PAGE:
This weekend, as we mentioned in Morning Fizz yesterday, I'll be moderating a panel at the Climate Neutral Seattle Unconference about the challenges and opportunities involved with living car-free in Seattle. Which seemed like a perfect opportunity to answer a question I'm asked fairly frequently (usually by relatives in more car-dependent cities like Houston, but fairly regularly by folks who live here): Why would you live car-free in Seattle?
For me, the decision to get rid of my car came slowly, with a series of incremental changes that eventually made it clear I was better off without a car than with one. The first sign came when I kept getting tickets—not because I was driving poorly, but because I wasn't driving enough—city law requires you to move your car every 72 hours, ostensibly to prevent people from ditching junkers on the street. I could have made a point of moving my car every three days (at this point, I was driving, at most, once a week), but parking in my neighborhood was a nightmare, and frankly, after a while I just started to kind of forget I owned a car.
What finally convinced me to take the plunge, though, wasn't the cost of owning a car, but the fact that I saw so many other people, with lifestyles far more complicated than mine, who had chosen to live car-free. Look, for example, at the Sightline' Institute's Alan Durning, who has three kids and managed to go carless, a decision he documented in detail on Sightline's blog. Hell, my boyfriend at the time, whose commute was much longer than my 10-minute walk, had stopped driving himself after his ancient Volvo finally bit the dust. So what the hell was my excuse? Another major factor was the fact that I presented myself, very publicly, as an environmentalist, and what kind of environmentalist drives a car (albeit a 15-year-old Honda) in a region where cars produce more than half of greenhouse gases?
So, since mid-2003, mine has been one of those Seattle households without a car. I commute to work by light rail, bike, or bus; run errands on transit; and walk everywhere else. When it literally isn't possible to get where I'm going by transit (if you know of a way to get to Mount Vernon by transit, with bikes, on a Sunday, let me know, because I spent half the morning trying to figure that one out), I use a Zipcar—usually, that happens about five times a year.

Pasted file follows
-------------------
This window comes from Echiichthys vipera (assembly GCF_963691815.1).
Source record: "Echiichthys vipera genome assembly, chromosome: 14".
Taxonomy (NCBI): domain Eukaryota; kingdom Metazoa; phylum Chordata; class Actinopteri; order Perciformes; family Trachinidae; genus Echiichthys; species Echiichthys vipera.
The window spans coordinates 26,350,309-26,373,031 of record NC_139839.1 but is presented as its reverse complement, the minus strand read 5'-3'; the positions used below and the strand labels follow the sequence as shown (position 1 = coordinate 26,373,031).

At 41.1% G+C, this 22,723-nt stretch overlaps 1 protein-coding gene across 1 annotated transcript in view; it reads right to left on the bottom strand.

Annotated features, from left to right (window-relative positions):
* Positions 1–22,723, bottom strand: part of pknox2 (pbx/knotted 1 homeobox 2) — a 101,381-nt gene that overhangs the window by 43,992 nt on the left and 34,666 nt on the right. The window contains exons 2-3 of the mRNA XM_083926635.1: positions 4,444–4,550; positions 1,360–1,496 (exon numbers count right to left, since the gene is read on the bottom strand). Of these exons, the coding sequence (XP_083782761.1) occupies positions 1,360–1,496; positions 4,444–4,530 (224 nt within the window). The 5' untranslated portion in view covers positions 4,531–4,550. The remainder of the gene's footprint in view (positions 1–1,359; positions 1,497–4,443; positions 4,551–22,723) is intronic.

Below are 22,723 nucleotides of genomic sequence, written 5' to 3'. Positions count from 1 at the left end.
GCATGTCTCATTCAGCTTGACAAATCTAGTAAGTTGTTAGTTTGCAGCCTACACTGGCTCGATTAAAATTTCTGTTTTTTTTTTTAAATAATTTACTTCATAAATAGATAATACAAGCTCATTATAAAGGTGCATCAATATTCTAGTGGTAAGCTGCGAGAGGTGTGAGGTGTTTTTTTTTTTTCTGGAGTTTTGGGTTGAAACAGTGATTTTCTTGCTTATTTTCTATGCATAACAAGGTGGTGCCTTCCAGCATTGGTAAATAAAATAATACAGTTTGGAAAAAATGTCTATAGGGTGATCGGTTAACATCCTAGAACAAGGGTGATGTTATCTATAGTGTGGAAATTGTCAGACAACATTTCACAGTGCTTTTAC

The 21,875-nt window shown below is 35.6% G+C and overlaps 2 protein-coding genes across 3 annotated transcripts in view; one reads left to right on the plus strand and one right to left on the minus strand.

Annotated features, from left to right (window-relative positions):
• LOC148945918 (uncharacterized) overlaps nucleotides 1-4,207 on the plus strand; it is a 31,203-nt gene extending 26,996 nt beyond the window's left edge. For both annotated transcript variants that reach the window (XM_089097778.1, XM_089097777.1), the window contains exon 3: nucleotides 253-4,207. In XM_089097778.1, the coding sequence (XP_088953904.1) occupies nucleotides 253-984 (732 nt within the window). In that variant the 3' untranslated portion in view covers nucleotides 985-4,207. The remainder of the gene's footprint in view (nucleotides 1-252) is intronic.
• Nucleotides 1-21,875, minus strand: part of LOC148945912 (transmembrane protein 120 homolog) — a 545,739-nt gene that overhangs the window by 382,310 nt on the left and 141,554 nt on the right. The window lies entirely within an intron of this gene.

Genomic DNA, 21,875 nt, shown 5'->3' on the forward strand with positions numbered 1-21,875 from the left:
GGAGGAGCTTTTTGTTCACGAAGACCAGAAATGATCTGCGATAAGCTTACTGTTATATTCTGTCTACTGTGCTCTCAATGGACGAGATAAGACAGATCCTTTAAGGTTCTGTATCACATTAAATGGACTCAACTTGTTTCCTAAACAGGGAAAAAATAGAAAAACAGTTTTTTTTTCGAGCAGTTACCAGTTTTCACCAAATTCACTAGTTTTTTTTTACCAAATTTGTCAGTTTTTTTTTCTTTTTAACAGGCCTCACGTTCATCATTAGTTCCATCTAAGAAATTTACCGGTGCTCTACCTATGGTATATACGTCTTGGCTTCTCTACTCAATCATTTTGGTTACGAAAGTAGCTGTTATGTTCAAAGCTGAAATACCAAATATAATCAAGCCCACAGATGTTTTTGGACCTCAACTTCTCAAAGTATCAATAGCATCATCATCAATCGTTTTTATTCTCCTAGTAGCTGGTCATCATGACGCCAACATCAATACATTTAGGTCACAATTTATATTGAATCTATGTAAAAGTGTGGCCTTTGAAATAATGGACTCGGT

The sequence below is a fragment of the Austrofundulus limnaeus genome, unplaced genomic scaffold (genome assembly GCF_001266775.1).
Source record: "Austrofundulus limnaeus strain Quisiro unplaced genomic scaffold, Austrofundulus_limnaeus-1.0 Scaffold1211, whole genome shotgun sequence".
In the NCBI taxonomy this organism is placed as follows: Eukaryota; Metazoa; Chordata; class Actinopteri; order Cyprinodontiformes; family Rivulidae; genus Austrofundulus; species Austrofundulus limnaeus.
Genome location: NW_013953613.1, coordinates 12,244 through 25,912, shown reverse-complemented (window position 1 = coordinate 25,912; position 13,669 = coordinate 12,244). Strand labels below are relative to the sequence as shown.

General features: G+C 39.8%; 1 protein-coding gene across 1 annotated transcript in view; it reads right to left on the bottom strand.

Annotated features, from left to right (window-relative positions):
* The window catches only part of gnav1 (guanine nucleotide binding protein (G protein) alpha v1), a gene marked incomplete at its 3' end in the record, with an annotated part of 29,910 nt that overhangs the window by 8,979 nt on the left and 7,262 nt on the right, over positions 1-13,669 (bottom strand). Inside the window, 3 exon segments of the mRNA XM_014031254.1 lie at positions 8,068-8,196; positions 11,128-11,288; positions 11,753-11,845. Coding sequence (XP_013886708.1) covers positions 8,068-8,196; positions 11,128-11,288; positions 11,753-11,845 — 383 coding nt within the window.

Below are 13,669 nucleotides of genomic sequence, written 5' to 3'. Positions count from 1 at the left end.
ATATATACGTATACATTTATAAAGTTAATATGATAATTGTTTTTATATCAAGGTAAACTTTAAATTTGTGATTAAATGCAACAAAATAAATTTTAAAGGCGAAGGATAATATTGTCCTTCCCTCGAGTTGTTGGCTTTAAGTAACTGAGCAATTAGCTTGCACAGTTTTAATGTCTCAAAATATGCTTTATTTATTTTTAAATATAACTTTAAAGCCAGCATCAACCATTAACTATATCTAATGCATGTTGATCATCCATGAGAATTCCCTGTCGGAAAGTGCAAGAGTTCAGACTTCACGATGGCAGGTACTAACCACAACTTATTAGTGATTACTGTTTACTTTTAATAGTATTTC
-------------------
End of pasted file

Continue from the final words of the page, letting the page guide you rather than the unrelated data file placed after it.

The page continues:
After nearly seven years living car-free, I've had a good long while to think about the challenges and benefits of going carless. Since the challenges are obvious—juggling plans with friends and significant others (I don't have kids, and I totally understand why people who do decide they need a car), waiting for buses in the rain, stinky/loud/obnoxious people, the need to plan around the schedule—I'd like to focus on the benefits. Here are mine:
• Riding the bus or train gives me time to do stuff I couldn't do in a car—going through my RSS feed in the morning, reading the newspaper, checking out my Twitter feed. Even though it would take me less time to drive (at least, on mornings when Rainier Ave. isn't a parking lot), I gain that time back while other folks are sitting in traffic, their eyes (hopefully) focused on the road.
• I may have to deal with annoyances drivers don't (hi, drunk guy who kept asking me where I lived last night), but I never have to deal with road rage—my own or other drivers'. I'm frequently astonished by how angry (and irrational) driving seems to make people around me. They speed through yellow lights only to sit in crosswalks, blocking pedestrian traffic; switch lanes furiously in an effort to somehow get around the traffic all around them; and accelerate wildly in stop-and-go traffic when it's clear going fast isn't an option. Did I do those things back when I drove all the time? It's hard to remember, and I like to think I was one of the rare calm car commuters out there, but it's possible. Driving all the time makes you crazy.
• I get to experience things about the city that drivers rarely or never see—from the conversations between strangers on the bus, to the murals along the SoDo busway, to the daffodils along my peaceful bike path to downtown through Mount Baker. I'm not trying to glamorize taking transit or riding a bike to work—the bus is often loud, smelly, and overcrowded with obnoxious people, and biking in the rain and cold isn't a picnic. But I still wager it's better than sitting in traffic, isolated in a car, staring at other people's brake lights and breathing their smog.
• Finally, man, do I save a lot of money. I'm no financial analyst, and I don't balance my checkbook, but here's a rough comparison: $72 a month for an ORCA card plus a few bike tuneups a year plus a handful of daylong Zipcar trips (gas, insurance, and maintenance included) plus the occasional taxi plus maybe one rented car for an annual trip to Houston equals maybe $1,500 a year.
In contrast, monthly car insurance plus renting a parking space (or paying for it as part of my rent) plus license fees plus inspection fees plus gas plus parking plus maintenance plus the inevitable parking tickets STILL riding the bus sometimes and slightly-less-frequent bike tuneups equals—well, I don't know exactly, but I'm guessing at least four or five times more. A more precise car-vs.-carfree expense calculator can be found here, if you're curious. All I know is that owning a car felt like financial servitude; living car-free, in contrast, feels like liberation.